Growers are provided with an estimate of the number of year’s supply of phosphorus that is available to their trees in the soil. If the value obtained for the supply of phosphorus remaining in the soil is negative, this means that the soil Colwell phosphorus concentration is already below the minimum value of 40mg/kg.

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3.3

Apple Potassium Balance Sheet

Whole tree potassium demands of apple are similar in magnitude to those of nitrogen (Neilsen and Neilsen, 2003). Potassium is mobile within the phloem and the fruit are strong sinks for potassium (Neilsen and Neilsen, 2003). Reuter and Judson (2003) estimated that 1.1kg of potassium is removed per tonne of fresh fruit which is considerably higher than the amount of nitrogen or phosphorus removed. Like the Apple Nitrogen and Phosphorus Balance Sheets, the Apple Potassium Balance Sheet consists of a series of modules covering orchard information, soil and fertilisers. 3.3.1 Orchard Information This module allows growers to enter general information for the block including block name, tree age, tree spacing, irrigation method and yield. See Nitrogen Balance Sheet for calculations. 3.3.2 Soil Module Potassium in soil is generally associated with clay particles (Treeby et al., 2004) and most soils contain thousands of kilograms of potassium (Price, 2006). However, much of this potassium is found in primary minerals or fixed in soil clays and only a small amount of this potassium is available to plants (Price, 2006). In Australia, soils of dry climates commonly have large reserves of high-grade potassium whereas sandy and/or leached soils of coastal and other areas can be deficient in potassium (Leeper and Uren, 1993). In soil, potassium is present in several forms and each differs in availability to plants. The following descriptions are summarised from Price (2006).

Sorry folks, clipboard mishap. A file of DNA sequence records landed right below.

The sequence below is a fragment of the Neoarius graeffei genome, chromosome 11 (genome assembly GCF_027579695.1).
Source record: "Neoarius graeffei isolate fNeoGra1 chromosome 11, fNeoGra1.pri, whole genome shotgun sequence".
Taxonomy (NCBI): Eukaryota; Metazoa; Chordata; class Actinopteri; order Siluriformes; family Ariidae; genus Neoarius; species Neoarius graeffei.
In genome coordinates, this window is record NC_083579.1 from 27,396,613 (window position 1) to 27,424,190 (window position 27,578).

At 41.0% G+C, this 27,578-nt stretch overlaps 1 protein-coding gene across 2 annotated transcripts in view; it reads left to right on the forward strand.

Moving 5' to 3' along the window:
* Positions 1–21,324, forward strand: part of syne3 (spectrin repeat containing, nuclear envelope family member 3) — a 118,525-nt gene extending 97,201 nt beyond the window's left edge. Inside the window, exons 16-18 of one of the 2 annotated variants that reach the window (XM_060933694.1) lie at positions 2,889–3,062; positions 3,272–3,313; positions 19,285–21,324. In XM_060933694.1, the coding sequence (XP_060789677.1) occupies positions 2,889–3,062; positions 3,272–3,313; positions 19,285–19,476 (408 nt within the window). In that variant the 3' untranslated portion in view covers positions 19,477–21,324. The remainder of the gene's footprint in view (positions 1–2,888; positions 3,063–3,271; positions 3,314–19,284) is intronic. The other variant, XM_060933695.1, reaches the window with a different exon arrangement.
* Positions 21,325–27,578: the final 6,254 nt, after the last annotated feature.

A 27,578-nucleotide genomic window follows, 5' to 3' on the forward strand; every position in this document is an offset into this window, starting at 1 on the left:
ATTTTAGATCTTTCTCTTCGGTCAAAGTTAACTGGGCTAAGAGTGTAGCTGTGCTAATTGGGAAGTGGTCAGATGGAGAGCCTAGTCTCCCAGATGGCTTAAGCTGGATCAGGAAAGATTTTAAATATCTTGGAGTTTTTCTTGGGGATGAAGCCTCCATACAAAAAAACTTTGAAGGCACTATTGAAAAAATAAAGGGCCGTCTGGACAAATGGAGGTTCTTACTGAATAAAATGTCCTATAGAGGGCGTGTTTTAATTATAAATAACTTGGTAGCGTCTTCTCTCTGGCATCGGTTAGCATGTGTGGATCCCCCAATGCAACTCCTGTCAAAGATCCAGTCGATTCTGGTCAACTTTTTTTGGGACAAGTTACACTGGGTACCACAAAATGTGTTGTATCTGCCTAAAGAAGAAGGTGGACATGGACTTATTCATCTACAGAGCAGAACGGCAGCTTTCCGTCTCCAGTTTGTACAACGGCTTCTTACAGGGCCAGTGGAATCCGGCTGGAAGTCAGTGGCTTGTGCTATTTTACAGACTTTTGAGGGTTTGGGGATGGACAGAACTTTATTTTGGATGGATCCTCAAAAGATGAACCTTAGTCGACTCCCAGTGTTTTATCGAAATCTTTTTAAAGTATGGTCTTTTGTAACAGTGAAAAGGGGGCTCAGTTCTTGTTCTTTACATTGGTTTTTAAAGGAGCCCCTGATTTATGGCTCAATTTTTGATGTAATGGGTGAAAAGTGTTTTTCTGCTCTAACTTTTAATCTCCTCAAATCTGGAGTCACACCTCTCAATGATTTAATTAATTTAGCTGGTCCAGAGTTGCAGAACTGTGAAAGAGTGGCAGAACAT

•

Soluble potassium is present in the soil solution. This is a small pool but is available for plant uptake. Exchangeable potassium is held in the exchangeable form be the negative charges of soil organic matter and clays. It is readily available to plants. Fixed potassium is fixed or trapped within soil clays and becomes slowly available to plants over a growing season. Structural potassium is held in the lattice of primary minerals and is unavailable for plant growth. This potassium is only released as soil minerals are weathered. Soil organic matter may also be an important source of potassium for plants but very little is known about organic potassium forms. As a result, organic potassium was not considered as part of this balance sheet.

•

•

•

•

For this module, growers need to enter the soil type and Colwell potassium content of the topsoil and subsoil for the block. Colwell potassium is a measure of the amount of plant available potassium in the soil including soluble and exchangeable forms. This information is used to estimate the weight of topsoil and subsoil and amount of available potassium in the topsoil and subsoil per hectare. Subsoil (15-30cm deep) is included as considerable amounts of potassium are common in subsoils and would provide an important source of potassium for apples.
(Weight of topsoil (t/ha) × 1000) × Topsoil Colwell potassium concentration (mg/kg) 1000000

Available potassium in topsoil (kg/ha) =

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Available potassium in subsoil (kg/ha) =

(Weight of subsoil (t/ha) × 1000) × Subsoil Colwell potassium concentration (mg/kg) 1000000

Accessible soil phosphorus reserves Like nitrogen and phosphorus, the irrigation method used will influence the area of soil wetted and hence the area of soil that the trees have access to. This is taken into consideration when determining the accessible soil phosphorus reserves.

Accessible topsoil potassium reserves (kg/ha) = Available potassium in topsoil (kg/ha) × Irrigated area of soil (ha/ha)

Accessible subsoil potassium reserves (kg/ha) = Available potassium in subsoil (kg/ha) × Irrigated area of soil (ha/ha)